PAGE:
D7100 Banding Issue...

Started 5 months ago | Discussions thread
Mako2011
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In reply to sshoihet, 5 months ago

sshoihet wrote:

_sem_ wrote:

trac63 wrote:

A lot of people, including myself, see it as photographically irrelevant. That does not make us "apologists".

Here is a photo I took at ISO 6400 with significant shadow areas in the frame:

No sign of banding.

I get a little bit of banding at ISO 12,800 but even that is fixable with Topaz DeNoise. And 12,800 is an insane speed that I never use anyway.

This is not how one gets banding. At high ISO, banding gets masked by noise. If you lift such shadows, you only get noise.

Banding is a problem if one wants to do HDR-like rendering without having to do multiple exposures, by using the whole available sensor DR at base ISO. With proper exposure and careful processing (in LR for instance), good sensors allow over 5 stops shadows lifting without the lifted shadows looking noisy, washed-out, posterised or banded. Similar torture tends to reveal banding with the D7100 earlier than the other typical issues.

I haven't seen any DX camera that you can push shadows more than 5 stops without seeing an increase in noise.

True but we are talking about a specific type of noise (banding) that can be more prevalent in some sensors and not others.

With 5 stops you're looking at ISO 3200 equivalent and you're going to see noise there and a loss in detail.

But with some sensors (d7K as an example) it can be better to push from base ISO undetcetian circumstances

http://www.dpreview.com/forums/post/52262507

"IMO the two biggest benefits of ISOless shooting are dynamic range and not having to worry about image brightness at the time of shooting. For the latter if you're shooting in conditions that would otherwise require elevated ISO you simply set the ISO to base (or to whatever level is optimal for that sensor) and never worry about setting ISO thereafter.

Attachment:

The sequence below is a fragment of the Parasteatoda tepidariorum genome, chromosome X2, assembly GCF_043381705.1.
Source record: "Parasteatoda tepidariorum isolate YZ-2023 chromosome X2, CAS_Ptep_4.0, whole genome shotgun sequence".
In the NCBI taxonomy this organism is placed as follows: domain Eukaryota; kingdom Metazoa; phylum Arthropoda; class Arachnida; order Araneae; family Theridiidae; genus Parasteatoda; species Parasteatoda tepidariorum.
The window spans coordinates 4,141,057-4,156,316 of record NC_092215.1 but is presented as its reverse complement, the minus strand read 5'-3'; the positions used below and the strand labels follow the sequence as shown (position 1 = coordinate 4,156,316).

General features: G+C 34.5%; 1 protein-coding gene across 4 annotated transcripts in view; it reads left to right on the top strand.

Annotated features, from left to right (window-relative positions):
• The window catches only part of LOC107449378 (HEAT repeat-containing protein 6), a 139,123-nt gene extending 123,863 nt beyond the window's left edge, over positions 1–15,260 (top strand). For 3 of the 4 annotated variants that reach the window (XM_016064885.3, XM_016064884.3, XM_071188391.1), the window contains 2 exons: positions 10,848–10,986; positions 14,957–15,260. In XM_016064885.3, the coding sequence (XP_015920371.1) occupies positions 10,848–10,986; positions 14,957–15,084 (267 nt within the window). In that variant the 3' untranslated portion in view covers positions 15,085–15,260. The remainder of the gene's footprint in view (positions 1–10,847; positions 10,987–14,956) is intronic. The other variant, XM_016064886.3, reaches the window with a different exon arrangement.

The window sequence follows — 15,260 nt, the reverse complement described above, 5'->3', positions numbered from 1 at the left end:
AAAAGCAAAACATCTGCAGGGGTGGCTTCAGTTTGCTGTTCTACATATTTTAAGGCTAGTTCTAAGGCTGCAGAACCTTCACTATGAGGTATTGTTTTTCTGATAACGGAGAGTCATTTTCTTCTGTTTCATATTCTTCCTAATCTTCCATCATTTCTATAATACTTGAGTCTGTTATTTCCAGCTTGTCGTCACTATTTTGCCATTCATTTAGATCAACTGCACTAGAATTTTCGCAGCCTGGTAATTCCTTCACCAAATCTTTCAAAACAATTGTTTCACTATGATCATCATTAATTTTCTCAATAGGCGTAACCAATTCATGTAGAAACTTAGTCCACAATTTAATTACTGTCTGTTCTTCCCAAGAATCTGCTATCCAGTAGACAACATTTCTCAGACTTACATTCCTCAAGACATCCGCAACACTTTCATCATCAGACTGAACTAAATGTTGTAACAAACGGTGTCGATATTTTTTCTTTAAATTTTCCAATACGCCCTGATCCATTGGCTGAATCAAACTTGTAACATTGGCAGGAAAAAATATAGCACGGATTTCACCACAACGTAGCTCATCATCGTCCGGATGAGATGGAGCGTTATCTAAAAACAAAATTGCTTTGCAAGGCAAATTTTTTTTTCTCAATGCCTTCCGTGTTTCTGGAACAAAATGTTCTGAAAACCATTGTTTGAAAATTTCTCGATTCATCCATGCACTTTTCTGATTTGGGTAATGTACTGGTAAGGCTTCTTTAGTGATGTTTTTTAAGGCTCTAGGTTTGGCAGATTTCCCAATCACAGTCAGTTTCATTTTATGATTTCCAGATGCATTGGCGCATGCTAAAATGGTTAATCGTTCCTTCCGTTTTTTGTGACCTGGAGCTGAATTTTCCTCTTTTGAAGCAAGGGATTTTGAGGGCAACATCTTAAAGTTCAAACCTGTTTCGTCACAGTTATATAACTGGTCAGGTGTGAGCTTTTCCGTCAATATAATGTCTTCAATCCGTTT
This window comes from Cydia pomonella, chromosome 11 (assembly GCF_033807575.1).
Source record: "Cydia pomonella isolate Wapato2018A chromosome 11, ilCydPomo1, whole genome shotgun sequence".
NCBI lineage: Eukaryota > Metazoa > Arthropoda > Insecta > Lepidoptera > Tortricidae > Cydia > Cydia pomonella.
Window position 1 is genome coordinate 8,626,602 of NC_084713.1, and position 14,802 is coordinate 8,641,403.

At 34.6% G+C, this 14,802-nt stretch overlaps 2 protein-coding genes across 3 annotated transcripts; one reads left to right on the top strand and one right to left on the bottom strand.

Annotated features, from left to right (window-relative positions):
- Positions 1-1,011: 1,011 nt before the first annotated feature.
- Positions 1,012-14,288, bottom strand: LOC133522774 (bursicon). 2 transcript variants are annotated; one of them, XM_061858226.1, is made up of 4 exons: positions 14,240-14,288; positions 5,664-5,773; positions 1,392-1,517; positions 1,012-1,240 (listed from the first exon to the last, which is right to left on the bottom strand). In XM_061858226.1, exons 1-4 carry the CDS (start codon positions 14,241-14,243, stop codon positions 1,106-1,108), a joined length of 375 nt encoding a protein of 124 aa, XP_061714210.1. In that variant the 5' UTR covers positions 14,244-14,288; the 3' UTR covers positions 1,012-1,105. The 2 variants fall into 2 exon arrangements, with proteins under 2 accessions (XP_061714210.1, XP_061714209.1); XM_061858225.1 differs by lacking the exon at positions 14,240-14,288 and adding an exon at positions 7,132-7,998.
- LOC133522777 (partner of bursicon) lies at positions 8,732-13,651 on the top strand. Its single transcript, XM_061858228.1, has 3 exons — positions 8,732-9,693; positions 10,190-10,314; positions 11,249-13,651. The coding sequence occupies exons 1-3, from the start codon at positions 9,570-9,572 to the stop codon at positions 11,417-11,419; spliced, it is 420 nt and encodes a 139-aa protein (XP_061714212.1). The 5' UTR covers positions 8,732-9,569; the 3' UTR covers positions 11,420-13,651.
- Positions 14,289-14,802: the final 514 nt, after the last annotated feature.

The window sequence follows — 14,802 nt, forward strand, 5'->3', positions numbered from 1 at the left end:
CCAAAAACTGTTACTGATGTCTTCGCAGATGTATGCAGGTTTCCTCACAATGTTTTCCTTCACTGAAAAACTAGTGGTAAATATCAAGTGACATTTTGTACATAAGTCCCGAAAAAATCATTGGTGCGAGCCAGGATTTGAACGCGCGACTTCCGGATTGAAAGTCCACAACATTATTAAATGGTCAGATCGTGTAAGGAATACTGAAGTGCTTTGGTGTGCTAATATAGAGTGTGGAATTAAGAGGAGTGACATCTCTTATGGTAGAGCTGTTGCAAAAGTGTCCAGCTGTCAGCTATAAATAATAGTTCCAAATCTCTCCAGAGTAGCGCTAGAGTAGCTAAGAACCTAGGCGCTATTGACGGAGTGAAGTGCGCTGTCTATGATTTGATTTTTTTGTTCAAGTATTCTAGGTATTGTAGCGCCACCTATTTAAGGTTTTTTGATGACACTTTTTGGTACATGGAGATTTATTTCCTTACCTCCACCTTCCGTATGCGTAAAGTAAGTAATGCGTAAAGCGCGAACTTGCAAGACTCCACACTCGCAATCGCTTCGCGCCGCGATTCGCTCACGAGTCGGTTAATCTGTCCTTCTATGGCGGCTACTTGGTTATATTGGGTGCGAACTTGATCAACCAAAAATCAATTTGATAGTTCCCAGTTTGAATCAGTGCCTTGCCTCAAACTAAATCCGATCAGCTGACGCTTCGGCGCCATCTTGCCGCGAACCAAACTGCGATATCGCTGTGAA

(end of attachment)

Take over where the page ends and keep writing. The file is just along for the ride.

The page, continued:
The example, pushed 5EV in post. Notice how the image on the television is retained by shooting at ISO 100. If I had shot at ISO 3200 the TV image would have been blown out"

Original at base ISO

Pushed in PP to retain highlights (TV)

As you can see....shooting at ISO 3200 would have lost all the detail in the TV screen.  Artist intent plays into how one might approach a scene. Some sensors simply give more flexibility in some (not all) areas.

The best results are always going to be with a multi-exposure, blended image. Even FX has a loss of detail with 5+ stop push.

Not necessarily. Depending on the software used...HDR can often lead to loss of fine detail in the process. Very hard to get the "No-HDR processing" look when actually HDR processing. Not every scene lends itself to multiple exposures...especially when live folks in the scene.

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My opinions are my own and not those of DPR or its administration. They carry no 'special' value (except to me and Lacie of course)

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